The ALJ must engage in a two-step analysis to evaluate the credibility of a claimant's subjective testimony. "First, the ALJ must determine whether the claimant has presented objective medical evidence of an underlying impairment which could reasonably be expected to produce the pain or other symptoms alleged.'" Lingenfelter v. Astrue, 504 F.3d 1028, 1036 (9th Cir. 2007) (quoting Bunnell v. Sullivan, 947 F.2d 341, 344 (9th Cir. 1991) (en banc)). If the claimant meets this first test, and there is no evidence of malingering, then the ALJ "can reject the claimant's testimony about the severity of her symptoms only by offering specific, clear and convincing reasons for doing so." Smolen v. Chater, 80 F.3d 1273, 1282 (9th Cir. 1996). The ALJ may consider at least the following factors when weighing the claimant's credibility: the claimant's reputation for truthfulness, inconsistencies either in the claimant's testimony or between his testimony and his conduct, the claimant's daily activities, his work record, and testimony from physicians and third parties concerning the nature, severity, and effect of the symptoms of which claimant complains. Thomas v. Barnhart, 278 F.3d 947, 958-59 (9th Cir. 2002) (citing Light v. Soc. Sec. Admin., 119 F.3d 789, 792 (9th Cir. 1997)).

At step one, the ALJ determined that Plaintiff's "medically determinable impairments could reasonably be expected to cause the alleged symptoms." AR. at 27.[1] The ALJ concluded at step two, however, that "claimant's statements concerning the intensity, persistence and limiting effects of these symptoms are not credible[.]" Id.

In support of her determination, the ALJ cited evidence from medical reports showing that between 2007 and 2010, Plaintiff had surgery on each shoulder and his range of motion improved as a result, with improvement in his level of pain. Id. The ALJ noted that Plaintiff reported that he "was not taking any medication for his shoulder pain" despite having insurance to pay for medications. Id. As to Plaintiff's ankle injuries, the ALJ cited medical reports showing that Plaintiff improved over time as well as the doctor's recommendation to proceed with a "conservative" treatment plan. Id. The ALJ noted that Plaintiff's heart medication was "relatively effective" at controlling his symptoms. Id. She also noted that an x-ray of Plaintiff's back in 2008 showed no evidence of any significant abnormalities and that Plaintiff was not prescribed any medications for his back. Id.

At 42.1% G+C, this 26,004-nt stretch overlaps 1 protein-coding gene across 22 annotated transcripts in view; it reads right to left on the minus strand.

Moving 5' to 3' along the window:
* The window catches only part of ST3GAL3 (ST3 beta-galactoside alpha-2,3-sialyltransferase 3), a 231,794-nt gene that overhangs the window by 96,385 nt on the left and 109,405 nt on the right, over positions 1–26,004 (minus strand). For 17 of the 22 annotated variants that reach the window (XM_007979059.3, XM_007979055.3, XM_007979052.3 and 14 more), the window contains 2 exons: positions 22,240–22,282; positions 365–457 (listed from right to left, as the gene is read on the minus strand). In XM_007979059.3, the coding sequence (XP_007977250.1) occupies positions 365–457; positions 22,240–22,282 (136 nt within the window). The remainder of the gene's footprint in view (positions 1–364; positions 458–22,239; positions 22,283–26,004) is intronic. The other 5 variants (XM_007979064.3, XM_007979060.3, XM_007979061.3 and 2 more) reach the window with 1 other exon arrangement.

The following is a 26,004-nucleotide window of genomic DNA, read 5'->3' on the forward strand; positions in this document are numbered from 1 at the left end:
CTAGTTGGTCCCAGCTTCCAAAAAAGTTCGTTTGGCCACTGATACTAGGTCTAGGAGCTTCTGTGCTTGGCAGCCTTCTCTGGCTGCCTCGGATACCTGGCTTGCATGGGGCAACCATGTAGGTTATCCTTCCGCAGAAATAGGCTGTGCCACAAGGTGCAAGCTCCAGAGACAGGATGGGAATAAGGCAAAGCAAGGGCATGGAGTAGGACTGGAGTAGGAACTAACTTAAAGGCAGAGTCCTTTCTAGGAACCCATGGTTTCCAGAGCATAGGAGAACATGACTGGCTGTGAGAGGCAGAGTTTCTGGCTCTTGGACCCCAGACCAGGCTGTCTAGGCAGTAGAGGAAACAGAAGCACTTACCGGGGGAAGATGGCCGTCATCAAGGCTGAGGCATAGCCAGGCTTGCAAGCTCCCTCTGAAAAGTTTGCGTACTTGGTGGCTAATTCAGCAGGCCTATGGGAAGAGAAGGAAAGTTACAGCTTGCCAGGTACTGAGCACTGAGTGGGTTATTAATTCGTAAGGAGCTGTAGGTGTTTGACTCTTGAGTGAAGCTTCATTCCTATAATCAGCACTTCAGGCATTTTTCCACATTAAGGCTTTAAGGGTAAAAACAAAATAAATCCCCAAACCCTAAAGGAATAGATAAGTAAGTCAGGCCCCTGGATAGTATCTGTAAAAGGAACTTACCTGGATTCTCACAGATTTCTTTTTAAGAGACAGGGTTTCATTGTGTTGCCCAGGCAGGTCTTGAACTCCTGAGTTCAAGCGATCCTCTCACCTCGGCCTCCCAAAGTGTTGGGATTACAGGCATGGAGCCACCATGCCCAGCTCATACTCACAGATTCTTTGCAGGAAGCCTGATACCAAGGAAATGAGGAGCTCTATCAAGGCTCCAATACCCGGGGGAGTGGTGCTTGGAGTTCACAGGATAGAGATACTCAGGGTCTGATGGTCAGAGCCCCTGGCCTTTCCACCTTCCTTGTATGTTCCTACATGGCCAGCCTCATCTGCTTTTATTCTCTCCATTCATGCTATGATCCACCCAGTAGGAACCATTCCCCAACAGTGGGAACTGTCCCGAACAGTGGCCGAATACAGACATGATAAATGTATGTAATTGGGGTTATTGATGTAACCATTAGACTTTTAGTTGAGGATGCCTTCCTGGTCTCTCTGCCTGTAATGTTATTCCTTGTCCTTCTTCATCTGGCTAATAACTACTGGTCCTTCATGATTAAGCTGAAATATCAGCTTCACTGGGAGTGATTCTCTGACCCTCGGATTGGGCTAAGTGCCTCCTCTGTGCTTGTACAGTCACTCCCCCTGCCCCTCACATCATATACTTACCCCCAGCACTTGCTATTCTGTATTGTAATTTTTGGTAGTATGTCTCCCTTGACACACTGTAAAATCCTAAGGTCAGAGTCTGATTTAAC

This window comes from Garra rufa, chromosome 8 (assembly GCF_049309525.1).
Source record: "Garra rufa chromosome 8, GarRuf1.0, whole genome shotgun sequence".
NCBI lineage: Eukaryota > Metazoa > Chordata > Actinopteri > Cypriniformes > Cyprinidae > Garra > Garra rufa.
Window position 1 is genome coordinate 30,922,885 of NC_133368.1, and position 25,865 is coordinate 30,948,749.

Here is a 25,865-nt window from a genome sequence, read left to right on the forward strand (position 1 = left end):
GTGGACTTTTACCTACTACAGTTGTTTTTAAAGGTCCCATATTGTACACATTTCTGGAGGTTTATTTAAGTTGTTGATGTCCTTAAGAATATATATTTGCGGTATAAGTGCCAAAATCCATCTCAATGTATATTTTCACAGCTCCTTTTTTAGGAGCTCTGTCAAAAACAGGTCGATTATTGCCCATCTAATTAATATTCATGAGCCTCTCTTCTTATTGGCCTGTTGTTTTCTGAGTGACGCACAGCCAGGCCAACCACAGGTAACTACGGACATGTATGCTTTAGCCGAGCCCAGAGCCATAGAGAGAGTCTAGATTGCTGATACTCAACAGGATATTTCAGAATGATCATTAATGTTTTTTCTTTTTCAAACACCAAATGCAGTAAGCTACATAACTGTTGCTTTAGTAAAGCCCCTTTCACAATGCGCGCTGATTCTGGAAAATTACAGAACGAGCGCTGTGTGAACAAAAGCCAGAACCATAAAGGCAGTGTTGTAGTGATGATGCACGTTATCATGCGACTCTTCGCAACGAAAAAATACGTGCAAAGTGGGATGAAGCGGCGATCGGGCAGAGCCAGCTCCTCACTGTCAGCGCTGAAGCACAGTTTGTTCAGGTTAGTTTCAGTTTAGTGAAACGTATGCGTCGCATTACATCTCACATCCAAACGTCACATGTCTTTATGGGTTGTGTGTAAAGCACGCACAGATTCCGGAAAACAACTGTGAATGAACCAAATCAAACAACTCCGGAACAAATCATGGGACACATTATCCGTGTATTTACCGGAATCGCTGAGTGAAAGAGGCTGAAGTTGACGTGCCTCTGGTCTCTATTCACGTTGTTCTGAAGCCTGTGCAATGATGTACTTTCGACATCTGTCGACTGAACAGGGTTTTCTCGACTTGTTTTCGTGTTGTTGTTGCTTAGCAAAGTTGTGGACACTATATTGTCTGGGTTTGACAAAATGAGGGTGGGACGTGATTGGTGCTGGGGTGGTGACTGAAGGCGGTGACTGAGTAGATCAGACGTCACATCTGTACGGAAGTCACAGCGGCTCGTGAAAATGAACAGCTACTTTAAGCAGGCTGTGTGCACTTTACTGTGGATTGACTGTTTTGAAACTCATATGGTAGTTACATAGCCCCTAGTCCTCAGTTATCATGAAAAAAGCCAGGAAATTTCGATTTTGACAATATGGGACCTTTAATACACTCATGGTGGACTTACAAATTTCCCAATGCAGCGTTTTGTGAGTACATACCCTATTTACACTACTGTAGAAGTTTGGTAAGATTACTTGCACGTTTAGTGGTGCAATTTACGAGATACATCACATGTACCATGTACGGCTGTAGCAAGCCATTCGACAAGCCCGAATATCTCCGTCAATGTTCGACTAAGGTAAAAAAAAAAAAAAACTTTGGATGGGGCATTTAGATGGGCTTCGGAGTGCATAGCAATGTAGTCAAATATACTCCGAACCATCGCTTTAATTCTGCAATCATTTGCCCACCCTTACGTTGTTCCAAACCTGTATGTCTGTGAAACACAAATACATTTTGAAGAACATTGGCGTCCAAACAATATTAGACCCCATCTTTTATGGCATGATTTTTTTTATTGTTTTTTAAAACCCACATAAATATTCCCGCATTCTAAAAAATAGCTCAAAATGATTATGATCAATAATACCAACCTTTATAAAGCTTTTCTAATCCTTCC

The ALJ found that Plaintiff made inconsistent statements, such as alleging that he could not stand or walk for long periods and could spend "a couple of hours" on his feet before feeling any discomfort. AR. 30. Finally, the ALJ cited a 2009 treatment report where Plaintiff listed "foundry worker" as his occupation and stated that he needed disability paperwork because he was unable to perform his current job duties. Id. The ALJ found that this evidence suggested Plaintiff may have performed some work in 2009, even though his earnings report listed no income. Id.

Plaintiff's brief contains a litany of cites to the record in support of his claim that he is disabled. See Doc. 16 at 8-9, 11-12, 13-14. Although Plaintiff contends that the ALJ is required to "discuss the evidence that both supports and detracts" from her conclusion (Doc. 16. at 1), this is a misstatement of the law. See Reddick, 157 F.3d at 720 (stating that the reviewing court must weigh the evidence that supports and detracts from the Commissioner's conclusion). The ALJ must provide specific, clear and convincing reasons to support her conclusion.